The push from both Biden and Trump to appear tough on China comes as a new consensus, both in Washington and among Americans, appears to be coalescing, said Maxwell Shulman, a research analyst at Beacon Policy Advisors.

“Since the Reagan era, there had been until recently a neoliberal consensus on promoting free trade and decreasing tariffs and government restrictions and getting out of the way of industrial policy,” Shulman told The Hill.

“But the rise of populism in the last couple of years in both parties has significantly reworked that sort of calculus in the back of voters’ minds,” he continued.

“They’re no longer thinking about how the free market would lead to necessarily best outcomes for people all the time,” Shulman said. “They’re thinking about how can the government protect jobs from going overseas and protect people from globalization.”

Coupled with rising tensions between Washington and Beijing, politicians are increasingly incentivized to look tough on China.

“Everything’s sort of coming together to lead to ‘tough on China’ tariff policies in 2024,” Shulman added.

Biden’s new tariffs also appear to be geared toward workers in several key swing states known for manufacturing and steelmaking, such as Michigan, Pennsylvania and Wisconsin, that will likely be central in the president’s reelection efforts.

Trump is currently leading Biden by 4 points in Michigan, 1.7 points in Pennsylvania and 0.8 points in Wisconsin, according to The Hill/Decision Desk HQ’s polling averages.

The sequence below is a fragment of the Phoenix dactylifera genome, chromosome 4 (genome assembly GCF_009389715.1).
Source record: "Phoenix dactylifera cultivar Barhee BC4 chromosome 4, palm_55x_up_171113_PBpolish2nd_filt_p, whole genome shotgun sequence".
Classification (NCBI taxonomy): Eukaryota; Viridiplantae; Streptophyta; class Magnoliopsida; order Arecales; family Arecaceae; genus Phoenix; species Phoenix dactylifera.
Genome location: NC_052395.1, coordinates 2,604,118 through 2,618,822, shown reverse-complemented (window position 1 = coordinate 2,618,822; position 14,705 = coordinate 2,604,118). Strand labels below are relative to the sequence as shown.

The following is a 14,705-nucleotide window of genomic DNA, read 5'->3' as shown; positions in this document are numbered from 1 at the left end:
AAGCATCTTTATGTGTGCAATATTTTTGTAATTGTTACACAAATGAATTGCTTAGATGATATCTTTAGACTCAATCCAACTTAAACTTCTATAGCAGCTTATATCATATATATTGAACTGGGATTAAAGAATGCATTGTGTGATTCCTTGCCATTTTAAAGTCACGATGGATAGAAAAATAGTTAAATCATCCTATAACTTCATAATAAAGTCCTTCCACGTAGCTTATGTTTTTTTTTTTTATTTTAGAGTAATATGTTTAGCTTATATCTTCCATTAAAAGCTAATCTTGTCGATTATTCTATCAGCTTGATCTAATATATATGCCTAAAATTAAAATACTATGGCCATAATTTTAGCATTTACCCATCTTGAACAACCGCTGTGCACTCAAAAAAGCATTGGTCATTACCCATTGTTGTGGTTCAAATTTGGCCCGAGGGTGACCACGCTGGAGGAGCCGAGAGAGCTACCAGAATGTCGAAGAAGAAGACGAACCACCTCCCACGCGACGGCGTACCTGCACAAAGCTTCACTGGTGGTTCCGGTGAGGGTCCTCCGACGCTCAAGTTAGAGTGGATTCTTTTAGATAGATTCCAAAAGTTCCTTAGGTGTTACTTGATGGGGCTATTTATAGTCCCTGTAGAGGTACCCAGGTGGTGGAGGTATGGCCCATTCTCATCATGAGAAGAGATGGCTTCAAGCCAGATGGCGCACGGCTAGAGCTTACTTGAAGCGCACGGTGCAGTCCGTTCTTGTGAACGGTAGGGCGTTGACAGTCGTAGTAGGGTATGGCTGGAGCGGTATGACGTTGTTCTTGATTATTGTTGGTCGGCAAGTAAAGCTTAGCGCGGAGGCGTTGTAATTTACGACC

The president’s focus on workers and industry was underscored by remarks from Roxanne Brown, the international vice president at large for the United Steelworkers union, and Century Aluminum Company CEO Jesse Gary in the Rose Garden on Tuesday.

While Biden has often described himself as the “most pro-union president in American history,” Trump has “significant pockets of support” among building and construction trades, the Teamsters union and manufacturing unions, noted Marick Masters, a business professor at Wayne State University.

Even within the United Autoworkers (UAW) union, which endorsed the president, Biden may struggle to find a foothold, as some workers are “skeptical of the leftist politics” of Democrats and others are vocal critics of Biden’s policies on the war in Gaza, Masters said.

The new tariffs may do little on this front, as they will likely be viewed as a political move by the administration, he added.

“I think it’s going to be perceived as what it is, which is really a political move that may not be as heartfelt as people would like it to be, because of the timing of it,” Masters told The Hill.

Trump, on the other hand, has tapped into fears among autoworkers about Biden’s policies encouraging electrification. The issue was at the center of the UAW’s decision to delay its endorsement of Biden until January.

However, Shulman emphasized that efforts to promote domestic industry are generally supported by both the auto industry and autoworkers.

“If there’s a rare opportunity where you can take an action that both labor and the industry can get behind, especially for such a crucial sector of the economy, then it makes all the sense in the world politically to hike up some trade barriers in front of the election to protect jobs at home,” he said.